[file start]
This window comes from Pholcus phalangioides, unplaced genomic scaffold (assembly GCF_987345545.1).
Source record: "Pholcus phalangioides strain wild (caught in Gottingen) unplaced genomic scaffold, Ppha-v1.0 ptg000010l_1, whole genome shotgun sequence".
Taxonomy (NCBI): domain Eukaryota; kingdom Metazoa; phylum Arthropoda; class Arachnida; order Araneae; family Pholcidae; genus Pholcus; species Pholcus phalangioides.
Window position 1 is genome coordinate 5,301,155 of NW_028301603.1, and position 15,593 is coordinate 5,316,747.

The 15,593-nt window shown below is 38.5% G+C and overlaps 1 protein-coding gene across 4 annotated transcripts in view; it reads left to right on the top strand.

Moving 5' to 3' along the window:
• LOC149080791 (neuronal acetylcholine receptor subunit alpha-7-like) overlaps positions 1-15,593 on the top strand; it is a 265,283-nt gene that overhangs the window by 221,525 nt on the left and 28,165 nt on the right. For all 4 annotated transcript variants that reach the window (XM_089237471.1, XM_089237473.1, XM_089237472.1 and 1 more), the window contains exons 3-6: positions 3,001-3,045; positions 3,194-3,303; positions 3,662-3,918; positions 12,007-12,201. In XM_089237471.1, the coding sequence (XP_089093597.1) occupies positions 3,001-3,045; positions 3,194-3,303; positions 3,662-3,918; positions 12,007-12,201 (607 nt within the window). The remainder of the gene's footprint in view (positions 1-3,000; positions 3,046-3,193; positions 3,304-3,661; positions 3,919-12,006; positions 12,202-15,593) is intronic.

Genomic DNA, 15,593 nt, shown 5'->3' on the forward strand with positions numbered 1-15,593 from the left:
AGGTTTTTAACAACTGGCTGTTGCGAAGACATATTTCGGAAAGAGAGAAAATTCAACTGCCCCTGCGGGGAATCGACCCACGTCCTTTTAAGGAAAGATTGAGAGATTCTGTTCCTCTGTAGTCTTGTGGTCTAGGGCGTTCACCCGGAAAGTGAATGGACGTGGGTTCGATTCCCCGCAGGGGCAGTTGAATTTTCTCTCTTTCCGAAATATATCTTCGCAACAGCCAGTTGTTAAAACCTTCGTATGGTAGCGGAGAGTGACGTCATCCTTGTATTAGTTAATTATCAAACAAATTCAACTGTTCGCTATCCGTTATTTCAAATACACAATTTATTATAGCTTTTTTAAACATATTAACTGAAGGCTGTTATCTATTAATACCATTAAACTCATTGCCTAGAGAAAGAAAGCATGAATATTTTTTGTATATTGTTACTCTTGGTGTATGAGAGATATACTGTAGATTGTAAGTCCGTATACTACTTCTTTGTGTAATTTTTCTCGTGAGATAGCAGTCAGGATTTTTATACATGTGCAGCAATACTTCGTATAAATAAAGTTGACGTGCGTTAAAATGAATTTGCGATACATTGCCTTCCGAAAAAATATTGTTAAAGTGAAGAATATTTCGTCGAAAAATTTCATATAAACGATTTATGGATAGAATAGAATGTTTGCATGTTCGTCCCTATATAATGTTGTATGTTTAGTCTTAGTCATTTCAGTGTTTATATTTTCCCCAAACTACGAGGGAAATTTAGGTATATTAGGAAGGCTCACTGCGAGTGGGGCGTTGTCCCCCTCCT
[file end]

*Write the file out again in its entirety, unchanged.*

This window comes from Pholcus phalangioides, unplaced genomic scaffold (assembly GCF_987345545.1).
Source record: "Pholcus phalangioides strain wild (caught in Gottingen) unplaced genomic scaffold, Ppha-v1.0 ptg000010l_1, whole genome shotgun sequence".
Taxonomy (NCBI): domain Eukaryota; kingdom Metazoa; phylum Arthropoda; class Arachnida; order Araneae; family Pholcidae; genus Pholcus; species Pholcus phalangioides.
Window position 1 is genome coordinate 5,301,155 of NW_028301603.1, and position 15,593 is coordinate 5,316,747.

The 15,593-nt window shown below is 38.5% G+C and overlaps 1 protein-coding gene across 4 annotated transcripts in view; it reads left to right on the top strand.

Moving 5' to 3' along the window:
• LOC149080791 (neuronal acetylcholine receptor subunit alpha-7-like) overlaps positions 1-15,593 on the top strand; it is a 265,283-nt gene that overhangs the window by 221,525 nt on the left and 28,165 nt on the right. For all 4 annotated transcript variants that reach the window (XM_089237471.1, XM_089237473.1, XM_089237472.1 and 1 more), the window contains exons 3-6: positions 3,001-3,045; positions 3,194-3,303; positions 3,662-3,918; positions 12,007-12,201. In XM_089237471.1, the coding sequence (XP_089093597.1) occupies positions 3,001-3,045; positions 3,194-3,303; positions 3,662-3,918; positions 12,007-12,201 (607 nt within the window). The remainder of the gene's footprint in view (positions 1-3,000; positions 3,046-3,193; positions 3,304-3,661; positions 3,919-12,006; positions 12,202-15,593) is intronic.

Genomic DNA, 15,593 nt, shown 5'->3' on the forward strand with positions numbered 1-15,593 from the left:
AGGTTTTTAACAACTGGCTGTTGCGAAGACATATTTCGGAAAGAGAGAAAATTCAACTGCCCCTGCGGGGAATCGACCCACGTCCTTTTAAGGAAAGATTGAGAGATTCTGTTCCTCTGTAGTCTTGTGGTCTAGGGCGTTCACCCGGAAAGTGAATGGACGTGGGTTCGATTCCCCGCAGGGGCAGTTGAATTTTCTCTCTTTCCGAAATATATCTTCGCAACAGCCAGTTGTTAAAACCTTCGTATGGTAGCGGAGAGTGACGTCATCCTTGTATTAGTTAATTATCAAACAAATTCAACTGTTCGCTATCCGTTATTTCAAATACACAATTTATTATAGCTTTTTTAAACATATTAACTGAAGGCTGTTATCTATTAATACCATTAAACTCATTGCCTAGAGAAAGAAAGCATGAATATTTTTTGTATATTGTTACTCTTGGTGTATGAGAGATATACTGTAGATTGTAAGTCCGTATACTACTTCTTTGTGTAATTTTTCTCGTGAGATAGCAGTCAGGATTTTTATACATGTGCAGCAATACTTCGTATAAATAAAGTTGACGTGCGTTAAAATGAATTTGCGATACATTGCCTTCCGAAAAAATATTGTTAAAGTGAAGAATATTTCGTCGAAAAATTTCATATAAACGATTTATGGATAGAATAGAATGTTTGCATGTTCGTCCCTATATAATGTTGTATGTTTAGTCTTAGTCATTTCAGTGTTTATATTTTCCCCAAACTACGAGGGAAATTTAGGTATATTAGGAAGGCTCACTGCGAGTGGGGCGTTGTCCCCCTCCT